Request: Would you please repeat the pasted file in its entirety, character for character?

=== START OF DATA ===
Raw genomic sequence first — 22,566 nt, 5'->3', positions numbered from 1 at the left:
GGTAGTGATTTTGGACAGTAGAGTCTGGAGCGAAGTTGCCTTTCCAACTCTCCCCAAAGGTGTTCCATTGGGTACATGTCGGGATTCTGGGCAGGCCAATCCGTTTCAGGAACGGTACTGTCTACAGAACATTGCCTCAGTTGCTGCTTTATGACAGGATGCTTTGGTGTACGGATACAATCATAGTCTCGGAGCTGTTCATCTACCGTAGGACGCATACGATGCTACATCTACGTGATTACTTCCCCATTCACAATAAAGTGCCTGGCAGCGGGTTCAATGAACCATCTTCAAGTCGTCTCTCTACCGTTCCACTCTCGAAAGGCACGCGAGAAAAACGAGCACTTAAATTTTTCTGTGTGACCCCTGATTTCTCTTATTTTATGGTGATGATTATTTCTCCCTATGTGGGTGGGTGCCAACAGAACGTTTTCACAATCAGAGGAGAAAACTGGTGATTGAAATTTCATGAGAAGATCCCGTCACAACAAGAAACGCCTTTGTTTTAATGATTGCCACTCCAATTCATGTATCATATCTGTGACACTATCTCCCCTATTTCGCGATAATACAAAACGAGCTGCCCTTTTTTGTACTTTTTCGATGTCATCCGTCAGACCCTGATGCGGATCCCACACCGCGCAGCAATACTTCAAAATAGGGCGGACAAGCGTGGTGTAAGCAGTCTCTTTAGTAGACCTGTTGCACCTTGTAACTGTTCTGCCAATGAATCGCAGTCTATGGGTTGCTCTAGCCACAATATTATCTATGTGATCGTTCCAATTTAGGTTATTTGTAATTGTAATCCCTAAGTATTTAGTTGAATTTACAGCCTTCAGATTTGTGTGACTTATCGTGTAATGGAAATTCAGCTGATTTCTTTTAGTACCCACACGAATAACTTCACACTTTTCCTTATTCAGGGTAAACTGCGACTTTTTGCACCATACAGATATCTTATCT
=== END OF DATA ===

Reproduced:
Raw genomic sequence first — 22,566 nt, 5'->3', positions numbered from 1 at the left:
GGTAGTGATTTTGGACAGTAGAGTCTGGAGCGAAGTTGCCTTTCCAACTCTCCCCAAAGGTGTTCCATTGGGTACATGTCGGGATTCTGGGCAGGCCAATCCGTTTCAGGAACGGTACTGTCTACAGAACATTGCCTCAGTTGCTGCTTTATGACAGGATGCTTTGGTGTACGGATACAATCATAGTCTCGGAGCTGTTCATCTACCGTAGGACGCATACGATGCTACATCTACGTGATTACTTCCCCATTCACAATAAAGTGCCTGGCAGCGGGTTCAATGAACCATCTTCAAGTCGTCTCTCTACCGTTCCACTCTCGAAAGGCACGCGAGAAAAACGAGCACTTAAATTTTTCTGTGTGACCCCTGATTTCTCTTATTTTATGGTGATGATTATTTCTCCCTATGTGGGTGGGTGCCAACAGAACGTTTTCACAATCAGAGGAGAAAACTGGTGATTGAAATTTCATGAGAAGATCCCGTCACAACAAGAAACGCCTTTGTTTTAATGATTGCCACTCCAATTCATGTATCATATCTGTGACACTATCTCCCCTATTTCGCGATAATACAAAACGAGCTGCCCTTTTTTGTACTTTTTCGATGTCATCCGTCAGACCCTGATGCGGATCCCACACCGCGCAGCAATACTTCAAAATAGGGCGGACAAGCGTGGTGTAAGCAGTCTCTTTAGTAGACCTGTTGCACCTTGTAACTGTTCTGCCAATGAATCGCAGTCTATGGGTTGCTCTAGCCACAATATTATCTATGTGATCGTTCCAATTTAGGTTATTTGTAATTGTAATCCCTAAGTATTTAGTTGAATTTACAGCCTTCAGATTTGTGTGACTTATCGTGTAATGGAAATTCAGCTGATTTCTTTTAGTACCCACACGAATAACTTCACACTTTTCCTTATTCAGGGTAAACTGCGACTTTTTGCACCATACAGATATCTTATCT